How to grow and care for Dahlias
A summer favourite amongst gardeners; Dahlias are the real showstopper flowers of the summer and early autumn season; but to keep them blooming in your garden you need to follow a few rules…
Their blooms flower for prolonged periods compared to other flowers and offer such an incredible variety of colours; including red, pink, white, orange, yellow and purple. Some with stripes, others with different colours at the tips, they come in such a variety of shapes and sizes from tiny pompoms to dinner plate varieties.
- Dahlias are tender tubers, so they don’t like frost.
- It is best to best to start the tubers in pots under cover of a greenhouse until the frosts have passed in late May/early June when you can then plant them out in the garden.
- Ensure you have lots of organic matter or compost in the soil and plant about 4-6cm deep.
- Pinch out the first flower bud/tips once 3 sets of leaves have formed to encourage a stronger plant, plus it will encourage side shoots which will lead to more flower heads.
- Insert a stake when planting out to give immediate support and tie them in every couple of weeks.
- Plant your dahlias in the sunniest sheltered position you can. The more sun they get, the better they'll bloom.
- They like fertile well drained soil. Keep the soil moist but not wet by watering heavily once a week, or the tubers can rot. In a drought water them every day as they are thirsty plants.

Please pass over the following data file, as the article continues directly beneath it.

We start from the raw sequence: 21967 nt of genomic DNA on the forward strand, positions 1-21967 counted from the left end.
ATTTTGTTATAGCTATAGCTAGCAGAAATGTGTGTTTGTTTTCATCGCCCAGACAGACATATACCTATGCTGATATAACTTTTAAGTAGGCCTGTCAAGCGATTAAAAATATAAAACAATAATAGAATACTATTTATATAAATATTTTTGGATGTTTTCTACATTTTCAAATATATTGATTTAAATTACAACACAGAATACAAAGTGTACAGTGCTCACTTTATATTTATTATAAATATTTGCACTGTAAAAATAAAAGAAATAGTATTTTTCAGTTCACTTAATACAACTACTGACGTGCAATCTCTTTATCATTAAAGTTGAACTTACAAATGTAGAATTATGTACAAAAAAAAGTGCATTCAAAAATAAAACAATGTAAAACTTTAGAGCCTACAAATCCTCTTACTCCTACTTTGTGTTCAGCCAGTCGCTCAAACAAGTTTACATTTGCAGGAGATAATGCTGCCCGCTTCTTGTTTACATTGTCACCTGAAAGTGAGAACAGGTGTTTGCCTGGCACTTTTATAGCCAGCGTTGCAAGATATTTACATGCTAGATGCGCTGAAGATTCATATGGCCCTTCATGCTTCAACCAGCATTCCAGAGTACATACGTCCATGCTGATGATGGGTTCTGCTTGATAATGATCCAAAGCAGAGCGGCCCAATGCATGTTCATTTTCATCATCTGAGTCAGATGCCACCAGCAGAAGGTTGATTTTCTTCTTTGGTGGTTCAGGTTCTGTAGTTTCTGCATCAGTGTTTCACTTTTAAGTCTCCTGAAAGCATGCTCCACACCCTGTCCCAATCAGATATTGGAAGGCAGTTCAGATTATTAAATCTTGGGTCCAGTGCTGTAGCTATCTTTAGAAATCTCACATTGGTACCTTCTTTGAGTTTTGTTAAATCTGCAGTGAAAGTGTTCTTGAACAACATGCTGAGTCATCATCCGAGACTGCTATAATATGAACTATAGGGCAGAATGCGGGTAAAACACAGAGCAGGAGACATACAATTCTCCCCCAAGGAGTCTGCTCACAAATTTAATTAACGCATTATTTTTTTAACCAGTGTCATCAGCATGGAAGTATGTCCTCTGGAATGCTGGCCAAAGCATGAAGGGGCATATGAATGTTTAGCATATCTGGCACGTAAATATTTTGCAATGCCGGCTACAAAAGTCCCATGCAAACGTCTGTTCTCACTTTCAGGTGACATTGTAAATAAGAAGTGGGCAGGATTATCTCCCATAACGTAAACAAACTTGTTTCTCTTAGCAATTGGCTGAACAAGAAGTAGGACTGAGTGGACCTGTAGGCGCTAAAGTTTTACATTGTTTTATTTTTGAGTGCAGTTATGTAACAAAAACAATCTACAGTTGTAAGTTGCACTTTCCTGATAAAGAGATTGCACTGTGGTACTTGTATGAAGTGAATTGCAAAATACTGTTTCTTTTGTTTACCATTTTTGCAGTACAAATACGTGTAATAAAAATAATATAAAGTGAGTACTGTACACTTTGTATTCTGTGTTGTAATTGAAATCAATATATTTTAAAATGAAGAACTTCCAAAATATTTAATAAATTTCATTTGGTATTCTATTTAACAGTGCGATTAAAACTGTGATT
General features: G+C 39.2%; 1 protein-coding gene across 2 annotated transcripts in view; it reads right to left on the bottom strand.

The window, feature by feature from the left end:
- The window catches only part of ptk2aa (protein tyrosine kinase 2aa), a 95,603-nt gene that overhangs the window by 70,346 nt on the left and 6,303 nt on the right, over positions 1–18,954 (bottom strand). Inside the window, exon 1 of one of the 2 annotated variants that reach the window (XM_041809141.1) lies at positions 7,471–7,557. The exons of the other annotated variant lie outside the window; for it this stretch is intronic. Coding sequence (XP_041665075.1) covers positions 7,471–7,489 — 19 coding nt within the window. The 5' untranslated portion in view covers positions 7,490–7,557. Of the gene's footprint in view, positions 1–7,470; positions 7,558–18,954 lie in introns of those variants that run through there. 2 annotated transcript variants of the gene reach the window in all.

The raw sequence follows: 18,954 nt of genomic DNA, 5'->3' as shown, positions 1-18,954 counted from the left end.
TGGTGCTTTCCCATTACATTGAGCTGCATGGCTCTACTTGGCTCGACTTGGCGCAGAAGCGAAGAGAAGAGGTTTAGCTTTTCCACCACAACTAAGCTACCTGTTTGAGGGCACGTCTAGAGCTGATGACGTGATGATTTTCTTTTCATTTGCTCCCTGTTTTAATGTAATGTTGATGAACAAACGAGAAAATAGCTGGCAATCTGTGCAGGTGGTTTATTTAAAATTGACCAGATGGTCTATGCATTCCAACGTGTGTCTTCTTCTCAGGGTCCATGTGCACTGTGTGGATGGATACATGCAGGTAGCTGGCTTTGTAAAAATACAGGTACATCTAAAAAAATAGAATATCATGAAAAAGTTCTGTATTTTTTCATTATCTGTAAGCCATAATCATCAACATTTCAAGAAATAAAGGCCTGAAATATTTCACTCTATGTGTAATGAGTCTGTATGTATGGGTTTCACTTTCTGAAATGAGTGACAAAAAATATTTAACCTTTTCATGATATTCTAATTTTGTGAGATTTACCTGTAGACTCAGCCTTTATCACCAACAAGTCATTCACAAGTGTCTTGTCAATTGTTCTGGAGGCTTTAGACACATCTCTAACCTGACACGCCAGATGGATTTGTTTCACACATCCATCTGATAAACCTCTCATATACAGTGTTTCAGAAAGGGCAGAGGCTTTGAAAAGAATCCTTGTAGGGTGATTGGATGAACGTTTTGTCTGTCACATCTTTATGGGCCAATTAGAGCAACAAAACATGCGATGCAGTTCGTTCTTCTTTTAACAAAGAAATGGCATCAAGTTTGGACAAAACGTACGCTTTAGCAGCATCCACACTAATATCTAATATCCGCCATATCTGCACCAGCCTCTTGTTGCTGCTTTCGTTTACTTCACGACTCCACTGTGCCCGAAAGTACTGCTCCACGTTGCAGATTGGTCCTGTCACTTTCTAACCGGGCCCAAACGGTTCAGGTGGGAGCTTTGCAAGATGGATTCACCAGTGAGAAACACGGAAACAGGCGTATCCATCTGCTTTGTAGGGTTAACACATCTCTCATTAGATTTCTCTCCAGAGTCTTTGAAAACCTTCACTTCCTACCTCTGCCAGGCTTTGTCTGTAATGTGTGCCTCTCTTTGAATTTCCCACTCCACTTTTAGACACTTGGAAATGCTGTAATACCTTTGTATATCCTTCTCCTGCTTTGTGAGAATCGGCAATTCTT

- They are fast growers and need feeding often, so provide this during the growing . season. If you have them planted in pots; fertilise them fortnightly with a liquid comfrey or seaweed fertiliser.
- Remove or deadhead the spent flowers, to ensure continual bloom, by cutting them above the first pair of leaves.
- You can either leave the tubers in the ground over winter but mulch them well or dig them up and store in a dry, dark place such as a garden shed or garage to protect them from the frost.
- Earwigs like to eat the flowers and leaves. To control this place small plant pots filled with straw upside down on canes near the dahlias. The earwigs crawl into the straw in the heat of the day, you can then release them away from the dahlias later.
- Slugs love dahlias, so use harmless slug-repellents such as wool pellets, which form a natural barrier to slugs and snails, or copper bands, which slugs and snails hate.
- Dahlias not blooming may be due to under watering.
- Dahlia tubers not sprouting. Once planted out, water the compost once, then wait until the first sprouts appear before watering again.
- Dahlias wilting. If its particularly hot, then water more often.
Published: August 2021